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David Johnson Happy To Teach

Cardinals running back mentors kids at the Hyundai Youth Football Camp


Cardinals running back David Johnson helps lead the Hyundai Youth Football Camp at Arizona Sports Complex on Thursday.

David Johnson was the main attraction at a Hyundai Youth Football Camp on Thursday afternoon.

The Cardinals running back moved from station to station at the Arizona Sports Complex, helping hundreds of kids aged 7-to-13 with the fundamentals of football.  During breaks in the action, he took to a microphone, imploring them to get good grades and listen to their parents.

Johnson looked like a natural, and there's a reason why. The NFL was always his dream, but for a small-time recruit heading to Northern Iowa as a freshman, it was certainly no sure thing.  There needed to be a realistic fallback option.

"I actually went to college to be a teacher," Johnson said. "I always wanted to be with kids. I always wanted to help kids learn and I always wanted to help kids grow. That's always been in my head, since I graduated high school, to be inspirational to kids, to be a role model to kids."

Johnson planned on becoming a P.E. teacher if football didn't work out. He's always been an active person and was hoping to change the outlook of kids who were naturally more sedentary.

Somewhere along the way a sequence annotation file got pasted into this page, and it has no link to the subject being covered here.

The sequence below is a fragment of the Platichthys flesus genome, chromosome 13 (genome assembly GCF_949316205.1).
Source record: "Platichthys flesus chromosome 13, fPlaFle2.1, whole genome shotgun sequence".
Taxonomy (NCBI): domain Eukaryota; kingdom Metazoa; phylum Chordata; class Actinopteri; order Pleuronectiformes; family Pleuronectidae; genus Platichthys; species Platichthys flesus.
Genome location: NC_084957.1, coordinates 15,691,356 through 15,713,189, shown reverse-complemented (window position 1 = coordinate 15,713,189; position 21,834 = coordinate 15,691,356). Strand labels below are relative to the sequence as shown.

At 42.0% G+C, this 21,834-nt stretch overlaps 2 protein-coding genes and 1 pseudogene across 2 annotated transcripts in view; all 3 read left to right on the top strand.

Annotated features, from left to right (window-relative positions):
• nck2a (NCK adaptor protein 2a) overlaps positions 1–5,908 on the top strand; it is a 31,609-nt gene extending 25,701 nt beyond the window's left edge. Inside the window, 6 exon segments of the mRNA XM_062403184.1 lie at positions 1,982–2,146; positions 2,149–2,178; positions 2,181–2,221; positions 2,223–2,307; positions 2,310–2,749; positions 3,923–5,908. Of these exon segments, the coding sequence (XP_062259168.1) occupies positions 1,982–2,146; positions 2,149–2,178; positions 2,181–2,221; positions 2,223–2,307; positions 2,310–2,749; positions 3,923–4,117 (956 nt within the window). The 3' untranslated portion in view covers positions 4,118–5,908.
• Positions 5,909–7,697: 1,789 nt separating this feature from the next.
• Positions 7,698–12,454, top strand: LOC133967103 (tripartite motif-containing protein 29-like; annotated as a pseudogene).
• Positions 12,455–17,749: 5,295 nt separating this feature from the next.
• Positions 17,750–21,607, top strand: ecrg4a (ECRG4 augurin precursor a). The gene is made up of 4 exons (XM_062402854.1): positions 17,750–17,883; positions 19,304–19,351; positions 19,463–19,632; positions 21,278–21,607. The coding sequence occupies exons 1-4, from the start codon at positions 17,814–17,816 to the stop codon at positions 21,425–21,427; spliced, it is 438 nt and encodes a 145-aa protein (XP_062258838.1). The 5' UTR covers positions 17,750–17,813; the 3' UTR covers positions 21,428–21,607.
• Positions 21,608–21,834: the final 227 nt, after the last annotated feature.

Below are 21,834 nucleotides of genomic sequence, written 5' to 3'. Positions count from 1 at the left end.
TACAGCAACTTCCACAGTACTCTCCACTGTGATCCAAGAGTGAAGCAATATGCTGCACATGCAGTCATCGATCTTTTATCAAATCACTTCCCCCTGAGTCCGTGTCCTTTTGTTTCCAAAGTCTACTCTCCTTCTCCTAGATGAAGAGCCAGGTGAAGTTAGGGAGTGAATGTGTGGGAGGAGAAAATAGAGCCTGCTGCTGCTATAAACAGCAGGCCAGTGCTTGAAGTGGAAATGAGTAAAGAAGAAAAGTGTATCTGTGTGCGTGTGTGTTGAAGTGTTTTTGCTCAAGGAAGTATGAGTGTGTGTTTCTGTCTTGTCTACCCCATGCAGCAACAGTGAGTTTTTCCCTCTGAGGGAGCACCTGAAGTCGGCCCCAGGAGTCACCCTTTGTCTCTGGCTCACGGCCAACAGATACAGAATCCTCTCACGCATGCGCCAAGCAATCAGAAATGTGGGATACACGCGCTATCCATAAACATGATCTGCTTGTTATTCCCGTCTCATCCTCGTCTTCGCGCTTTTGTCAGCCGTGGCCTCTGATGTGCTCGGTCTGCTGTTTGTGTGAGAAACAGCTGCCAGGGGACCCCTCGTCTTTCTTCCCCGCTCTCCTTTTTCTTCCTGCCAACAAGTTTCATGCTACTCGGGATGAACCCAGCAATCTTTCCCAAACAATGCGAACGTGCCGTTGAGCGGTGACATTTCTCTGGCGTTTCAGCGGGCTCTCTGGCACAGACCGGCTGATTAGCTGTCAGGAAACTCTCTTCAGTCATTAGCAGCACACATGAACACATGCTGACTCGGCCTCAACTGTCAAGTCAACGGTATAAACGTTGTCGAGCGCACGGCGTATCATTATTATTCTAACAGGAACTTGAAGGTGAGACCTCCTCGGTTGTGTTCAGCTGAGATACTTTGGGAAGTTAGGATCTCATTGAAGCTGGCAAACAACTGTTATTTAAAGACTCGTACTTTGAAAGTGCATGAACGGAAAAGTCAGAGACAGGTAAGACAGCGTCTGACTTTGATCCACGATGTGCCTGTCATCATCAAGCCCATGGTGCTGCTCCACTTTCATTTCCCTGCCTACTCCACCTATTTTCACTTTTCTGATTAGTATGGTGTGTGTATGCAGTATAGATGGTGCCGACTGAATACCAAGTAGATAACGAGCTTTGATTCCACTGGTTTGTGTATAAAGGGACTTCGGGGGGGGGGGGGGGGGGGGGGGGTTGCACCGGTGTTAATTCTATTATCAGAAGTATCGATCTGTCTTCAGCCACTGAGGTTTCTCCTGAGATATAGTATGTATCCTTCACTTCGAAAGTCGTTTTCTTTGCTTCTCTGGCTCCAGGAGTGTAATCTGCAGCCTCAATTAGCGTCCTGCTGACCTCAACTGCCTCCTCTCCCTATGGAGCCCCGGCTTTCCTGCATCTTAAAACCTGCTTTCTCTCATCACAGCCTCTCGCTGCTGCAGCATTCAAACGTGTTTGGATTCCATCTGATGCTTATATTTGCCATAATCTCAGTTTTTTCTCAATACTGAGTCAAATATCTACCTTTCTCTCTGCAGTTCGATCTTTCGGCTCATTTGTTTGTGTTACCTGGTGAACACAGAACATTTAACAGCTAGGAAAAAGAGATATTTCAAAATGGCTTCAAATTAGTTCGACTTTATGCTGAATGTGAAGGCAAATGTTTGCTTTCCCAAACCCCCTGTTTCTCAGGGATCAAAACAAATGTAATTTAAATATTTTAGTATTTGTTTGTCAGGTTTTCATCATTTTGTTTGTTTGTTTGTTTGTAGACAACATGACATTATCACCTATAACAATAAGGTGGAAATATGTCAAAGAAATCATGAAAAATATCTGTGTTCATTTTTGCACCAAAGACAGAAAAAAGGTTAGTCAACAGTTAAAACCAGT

"You see so many unfortunate kids getting obese or bigger, and I wanted to change their mentality," Johnson said. "Make it to where exercise is fun. You hear with sports that running is a punishment, that running laps is a punishment, and I wanted to change that mental aspect about exercising."

While Johnson isn't a teacher in the traditional sense, he now has a big platform and some cachet, and believes the lessons he imparts can be meaningful. He's been told, through social media or face-to-face, of the effect he's had on kids he has spoken with, how they are listening better and getting better grades.

"That's the stuff I love to hear from the parents," Johnson said, "that I have impacted their child's life."

Johnson knows some high-profile athletes will attach their name to an event but be nearly invisible when it arrives. He's the polar opposite, open and engaged throughout.

"It's important to show them that I'm a person, that I have fun and that I'm a person they can talk to, that they can hang around," Johnson said. "I don't want to be that person who sits back, that they don't even realize he's there because he's on his phone all the time. I don't want to be one of those guys. I want to interact with the kids, be there for the kids, have some fun. Just hang out with them."

Johnson still remembers fondly the football camps he attended as a kid, and those were just with the local high school team in Clinton, Iowa. He smiles when asked what a young David would have thought about meeting his NFL idol at an event like this.

"Oh, man, if I went to an Emmitt Smith camp, I probably would have been like some of these kids," Johnson said. "They just stand there, they don't talk, they're really shy – that starstuck, jaw-dropped type of feeling. That's how I would have been. Hopefully this means a lot to them, because I love doing this."

Images from the Hyundai Youth Football Camp in Glendale on Thursday afternoon

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